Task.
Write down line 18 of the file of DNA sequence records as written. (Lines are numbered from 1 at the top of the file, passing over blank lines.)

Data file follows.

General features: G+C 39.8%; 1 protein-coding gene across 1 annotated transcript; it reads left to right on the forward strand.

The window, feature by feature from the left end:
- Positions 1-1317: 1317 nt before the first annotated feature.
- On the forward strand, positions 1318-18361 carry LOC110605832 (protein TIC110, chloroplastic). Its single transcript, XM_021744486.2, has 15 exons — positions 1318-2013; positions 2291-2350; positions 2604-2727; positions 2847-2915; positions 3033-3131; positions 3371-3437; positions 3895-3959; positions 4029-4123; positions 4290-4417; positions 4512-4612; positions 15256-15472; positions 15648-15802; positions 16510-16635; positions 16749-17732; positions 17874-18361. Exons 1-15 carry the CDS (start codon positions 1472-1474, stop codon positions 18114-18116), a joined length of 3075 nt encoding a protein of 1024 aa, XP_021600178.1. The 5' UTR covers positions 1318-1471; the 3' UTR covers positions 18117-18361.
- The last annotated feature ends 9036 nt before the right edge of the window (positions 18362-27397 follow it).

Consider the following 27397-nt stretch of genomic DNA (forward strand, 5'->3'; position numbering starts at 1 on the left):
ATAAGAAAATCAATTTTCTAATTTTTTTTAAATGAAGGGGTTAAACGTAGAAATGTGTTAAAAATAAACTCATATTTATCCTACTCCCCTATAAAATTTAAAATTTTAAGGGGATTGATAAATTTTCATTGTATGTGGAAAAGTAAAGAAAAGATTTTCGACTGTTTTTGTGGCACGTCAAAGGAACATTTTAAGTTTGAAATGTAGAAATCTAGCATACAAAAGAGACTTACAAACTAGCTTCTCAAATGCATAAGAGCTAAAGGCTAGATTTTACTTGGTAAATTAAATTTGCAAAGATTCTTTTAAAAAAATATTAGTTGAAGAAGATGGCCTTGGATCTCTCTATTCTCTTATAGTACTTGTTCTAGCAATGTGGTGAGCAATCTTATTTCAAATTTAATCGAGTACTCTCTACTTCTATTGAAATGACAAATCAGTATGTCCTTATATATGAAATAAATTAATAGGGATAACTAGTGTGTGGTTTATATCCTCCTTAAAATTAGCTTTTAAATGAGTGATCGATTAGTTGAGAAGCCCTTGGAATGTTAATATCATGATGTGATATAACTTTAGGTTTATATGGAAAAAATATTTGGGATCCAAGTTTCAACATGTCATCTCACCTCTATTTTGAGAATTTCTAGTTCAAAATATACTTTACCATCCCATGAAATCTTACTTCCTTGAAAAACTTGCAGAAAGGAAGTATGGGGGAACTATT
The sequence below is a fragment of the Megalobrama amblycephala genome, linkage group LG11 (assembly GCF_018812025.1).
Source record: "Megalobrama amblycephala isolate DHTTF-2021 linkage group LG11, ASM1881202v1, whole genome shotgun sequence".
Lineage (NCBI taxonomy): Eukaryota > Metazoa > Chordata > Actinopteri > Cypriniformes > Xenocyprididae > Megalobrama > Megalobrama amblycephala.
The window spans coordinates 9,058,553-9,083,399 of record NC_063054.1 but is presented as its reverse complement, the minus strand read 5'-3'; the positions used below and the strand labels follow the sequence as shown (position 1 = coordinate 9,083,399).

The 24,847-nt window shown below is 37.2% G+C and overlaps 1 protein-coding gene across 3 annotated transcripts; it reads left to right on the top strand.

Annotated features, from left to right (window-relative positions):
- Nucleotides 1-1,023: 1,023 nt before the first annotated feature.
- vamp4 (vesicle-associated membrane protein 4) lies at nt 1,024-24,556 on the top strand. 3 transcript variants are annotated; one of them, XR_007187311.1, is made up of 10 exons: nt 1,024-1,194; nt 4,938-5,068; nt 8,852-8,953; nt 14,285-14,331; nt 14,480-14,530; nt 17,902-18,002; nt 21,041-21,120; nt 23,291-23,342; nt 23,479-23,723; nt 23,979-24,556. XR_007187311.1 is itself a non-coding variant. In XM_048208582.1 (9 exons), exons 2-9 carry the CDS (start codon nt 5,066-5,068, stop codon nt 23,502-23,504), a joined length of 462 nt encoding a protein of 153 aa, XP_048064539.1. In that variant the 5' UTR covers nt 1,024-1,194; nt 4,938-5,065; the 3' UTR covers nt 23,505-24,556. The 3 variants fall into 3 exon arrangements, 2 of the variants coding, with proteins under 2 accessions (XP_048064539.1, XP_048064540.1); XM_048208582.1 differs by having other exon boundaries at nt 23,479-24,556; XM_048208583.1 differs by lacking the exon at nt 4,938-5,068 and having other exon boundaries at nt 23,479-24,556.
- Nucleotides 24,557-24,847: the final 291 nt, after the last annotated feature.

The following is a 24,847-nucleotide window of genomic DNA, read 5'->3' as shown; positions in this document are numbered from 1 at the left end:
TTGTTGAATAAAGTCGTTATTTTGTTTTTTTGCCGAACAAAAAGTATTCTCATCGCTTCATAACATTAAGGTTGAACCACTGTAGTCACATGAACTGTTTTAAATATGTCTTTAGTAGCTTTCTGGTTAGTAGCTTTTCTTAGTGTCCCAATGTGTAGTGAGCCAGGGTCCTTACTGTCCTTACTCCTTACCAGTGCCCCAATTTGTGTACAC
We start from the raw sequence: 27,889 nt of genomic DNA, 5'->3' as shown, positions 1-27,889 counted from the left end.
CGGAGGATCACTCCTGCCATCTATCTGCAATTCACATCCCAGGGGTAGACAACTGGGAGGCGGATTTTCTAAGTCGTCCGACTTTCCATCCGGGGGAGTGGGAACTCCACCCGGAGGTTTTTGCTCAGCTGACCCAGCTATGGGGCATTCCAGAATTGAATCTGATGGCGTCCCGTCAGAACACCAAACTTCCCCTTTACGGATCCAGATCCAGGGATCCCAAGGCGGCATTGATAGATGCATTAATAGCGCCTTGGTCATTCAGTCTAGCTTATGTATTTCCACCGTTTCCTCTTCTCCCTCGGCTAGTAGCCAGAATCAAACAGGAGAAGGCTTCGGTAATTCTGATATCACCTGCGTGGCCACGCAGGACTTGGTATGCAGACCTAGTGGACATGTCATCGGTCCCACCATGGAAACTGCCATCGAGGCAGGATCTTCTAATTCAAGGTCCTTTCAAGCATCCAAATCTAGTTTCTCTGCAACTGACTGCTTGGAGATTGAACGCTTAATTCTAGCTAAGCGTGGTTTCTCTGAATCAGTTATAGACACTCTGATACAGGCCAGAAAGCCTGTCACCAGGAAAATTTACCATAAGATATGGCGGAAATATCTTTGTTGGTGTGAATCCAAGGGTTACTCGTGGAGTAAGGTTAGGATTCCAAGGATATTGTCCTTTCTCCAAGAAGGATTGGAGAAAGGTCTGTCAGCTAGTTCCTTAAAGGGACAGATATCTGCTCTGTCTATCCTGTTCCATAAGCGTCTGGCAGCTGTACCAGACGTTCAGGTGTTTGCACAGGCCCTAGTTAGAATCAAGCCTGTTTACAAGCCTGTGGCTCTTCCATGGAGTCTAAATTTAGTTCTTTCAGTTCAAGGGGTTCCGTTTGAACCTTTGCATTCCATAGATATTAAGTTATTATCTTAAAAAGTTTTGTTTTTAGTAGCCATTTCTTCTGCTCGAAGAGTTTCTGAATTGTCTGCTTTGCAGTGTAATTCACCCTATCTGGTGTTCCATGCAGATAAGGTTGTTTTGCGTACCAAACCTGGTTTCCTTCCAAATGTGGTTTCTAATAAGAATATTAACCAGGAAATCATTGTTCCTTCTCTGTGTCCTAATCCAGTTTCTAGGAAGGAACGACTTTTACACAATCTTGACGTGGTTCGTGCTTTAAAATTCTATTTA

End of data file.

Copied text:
TTGTTGAATAAAGTCGTTATTTTGTTTTTTTGCCGAACAAAAAGTATTCTCATCGCTTCATAACATTAAGGTTGAACCACTGTAGTCACATGAACTGTTTTAAATATGTCTTTAGTAGCTTTCTGGTTAGTAGCTTTTCTTAGTGTCCCAATGTGTAGTGAGCCAGGGTCCTTACTGTCCTTACTCCTTACCAGTGCCCCAATTTGTGTACAC